Penn was able to be observe and visit with tribal staff and volunteers, as they worked to get supplies and meals distributed to our community members. During his visit Sean Penn and J/P HRO wanted to ensure the focus was and remained on the relief efforts. Mr. Penn was extremely humble and sincere in his desire to help our community and the Lumbee Tribe is grateful for his concern and generosity.

Chef Jose Andres’ organization, World Central Kitchen uses the expertise of its Chef Network to empower people to be part of the solution, with a focus on health, education, jobs and social enterprise.

Sean Penn’s organization, J/P HRO has four core programs: Community Health, Community Development, Engineering and Construction, and Reforestation. J/P HRO’s mission is to save lives and build sustainable programs quickly and effectively with those impacted by disasters.


The Lumee Tribe says due to the partnerships with these two organizations, the Tribe has been able to provide food and needed supplies throughout our tribal community in the storm’s aftermath and expresses its gratitude.
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Sunday

This month's full moon holds an extra special historical meaning, and while that meaning might no longer be relevant to our modern lives, it's still worth reflecting on and celebrating.

If you've ever wondered why the September 2018 full moon is called the Harvest Moon, it's essentially what it sounds like; the moon that comes in time for harvesting.

According to the Old Farmer's Almanac, the Harvest Moon related to the annual gathering of crops. During this time, the crops that spent the summer growing and becoming ripe would officially be ready to pick. The Harvest Moon marked an annual excursion in which farmers would bring in the food and resources they needed to make it through the colder and darker months. Timing was crucial because if they weren't quick, the animals could beat them to the crops, and if the crops weren't picked at their peak ripeness, they might become rotten and inedible or unusable. So, due to its utility, the Harvest Moon was always strictly tied to the autumn equinox.

The autumn equinox occurs each year when the sun crosses the equator in the end of September. This event usually occurs on or around September 21, though this year it will occur on September 22. While the Harvest Moon typically falls in the month of September, every three years or so, it will come in October. The Harvest Moon was essentially regarded as a visual alarm clock that let farmers know it was time to rush to their crops. Culturally, the Harvest Moon was also a time that people spent nesting and preparing theirselves and their homes for the new season.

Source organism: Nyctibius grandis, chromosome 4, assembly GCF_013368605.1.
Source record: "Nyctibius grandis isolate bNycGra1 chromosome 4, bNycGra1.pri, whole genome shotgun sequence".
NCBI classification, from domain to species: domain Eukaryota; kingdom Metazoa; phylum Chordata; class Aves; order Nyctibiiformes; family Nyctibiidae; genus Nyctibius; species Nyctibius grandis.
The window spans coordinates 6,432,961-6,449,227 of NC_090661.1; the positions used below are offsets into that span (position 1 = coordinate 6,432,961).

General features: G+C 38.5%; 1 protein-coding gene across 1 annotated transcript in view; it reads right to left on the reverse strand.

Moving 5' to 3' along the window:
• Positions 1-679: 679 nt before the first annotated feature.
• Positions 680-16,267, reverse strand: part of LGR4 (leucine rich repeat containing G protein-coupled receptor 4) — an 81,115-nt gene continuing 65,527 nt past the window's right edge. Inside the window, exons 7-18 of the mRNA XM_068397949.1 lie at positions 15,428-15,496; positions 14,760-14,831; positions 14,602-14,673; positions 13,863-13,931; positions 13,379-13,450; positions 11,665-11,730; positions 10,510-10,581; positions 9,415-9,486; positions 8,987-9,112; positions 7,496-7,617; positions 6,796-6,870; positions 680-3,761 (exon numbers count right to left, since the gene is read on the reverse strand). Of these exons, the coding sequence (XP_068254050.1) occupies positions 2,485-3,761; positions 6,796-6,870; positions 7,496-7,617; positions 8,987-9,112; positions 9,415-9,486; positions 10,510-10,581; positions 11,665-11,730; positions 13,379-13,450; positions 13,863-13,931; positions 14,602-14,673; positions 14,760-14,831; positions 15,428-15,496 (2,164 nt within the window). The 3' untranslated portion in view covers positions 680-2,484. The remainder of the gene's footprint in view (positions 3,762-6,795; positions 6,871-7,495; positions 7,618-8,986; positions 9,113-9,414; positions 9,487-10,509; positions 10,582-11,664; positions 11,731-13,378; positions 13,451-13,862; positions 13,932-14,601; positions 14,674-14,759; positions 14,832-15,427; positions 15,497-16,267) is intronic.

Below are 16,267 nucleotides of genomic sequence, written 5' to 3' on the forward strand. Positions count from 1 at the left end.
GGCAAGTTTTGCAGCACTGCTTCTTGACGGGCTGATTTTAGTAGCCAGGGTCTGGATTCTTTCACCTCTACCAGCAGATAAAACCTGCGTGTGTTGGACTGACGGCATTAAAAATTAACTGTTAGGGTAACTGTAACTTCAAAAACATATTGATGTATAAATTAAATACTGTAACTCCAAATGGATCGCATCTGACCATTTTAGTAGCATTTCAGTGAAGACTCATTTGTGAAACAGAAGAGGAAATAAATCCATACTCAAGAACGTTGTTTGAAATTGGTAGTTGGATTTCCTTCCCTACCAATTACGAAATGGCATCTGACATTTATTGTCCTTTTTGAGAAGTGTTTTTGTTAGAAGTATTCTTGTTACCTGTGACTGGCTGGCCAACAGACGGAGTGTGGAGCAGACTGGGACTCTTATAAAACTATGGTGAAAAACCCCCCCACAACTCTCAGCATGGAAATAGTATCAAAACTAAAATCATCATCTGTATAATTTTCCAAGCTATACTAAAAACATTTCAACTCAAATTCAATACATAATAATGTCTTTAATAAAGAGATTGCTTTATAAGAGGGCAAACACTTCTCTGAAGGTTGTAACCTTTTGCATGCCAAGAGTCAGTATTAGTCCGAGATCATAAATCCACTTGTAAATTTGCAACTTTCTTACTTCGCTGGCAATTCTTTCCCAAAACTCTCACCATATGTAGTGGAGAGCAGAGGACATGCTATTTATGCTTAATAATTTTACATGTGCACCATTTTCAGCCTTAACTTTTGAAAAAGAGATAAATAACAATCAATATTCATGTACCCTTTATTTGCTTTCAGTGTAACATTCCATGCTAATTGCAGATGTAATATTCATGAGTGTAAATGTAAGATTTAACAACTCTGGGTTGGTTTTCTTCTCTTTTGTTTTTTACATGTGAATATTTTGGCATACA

Throughout history, the Harvest Moon's presence in the sky would signify the change of seasons. While we don't need the moon as a reminder to collect our crops, this moon has worked its way into the cultural fibers of our modern existence. We're not farming by its light, but we can still appreciate how the moon's presence in the sky has changed in significance over the course of our time here.

It is also called the Barley Moon because this is the time to harvest and thresh ripened barley.

Photo Credit: MacNeal Crank monument valley ‏ 

Some other traditional September Full Moon names used by Native Americans include:

“Moon When the Plums Are Scarlet” by the Lakota Sioux Native Americans.
“Moon When the Deer Paw the Earth” by the Omaha Native Americans.
“Moon When the Calves Grow Hair” by the Sioux Native Americans



Learn Native American Names: Soaproot (Pomo). Corn Moon (Pueblo). Harvest moon (Hopi). Singing Moon (Celtic). Leaf fall Moon (Kiowa). Ripe Moon (San Juan). Maize Moon (Natchez). Acorns Moon (Wishram). Rice Moon (Anishnaabe). Hay Cutting Moon (Yuchi). Mulberry Moon (Choctaw). Deer Paw Moon (Omaha). Snow Goose Moon (Cree). Freshness Moon (Mohawk). Harvest Moon (Neo-Pagan). Harvest (Colonial American). Little Chestnut Moon (Creek). Corn Maker Moon (Abernaki). Drying Grass Moon (Arapaho). Yellow Leaf Moon (Assiniboine). Drying Grass Moon (Cheyenne). Autumn Moon (Passamaquoddy). Barley Moon (Mediaeval English). Calves Hair Growth Moon (Dakota). Yellow Leaf Moon(Taos Native American). Nut Moon, Black Butterfly Moon (Cherokee). Drying Grass Moon, Black Calve Moon, fScarlet Plum Moon (Sioux). Harvest Moon, Corn Moon, Barley Moon, Fruit Moon, Dying Grass Moon (Algonquin).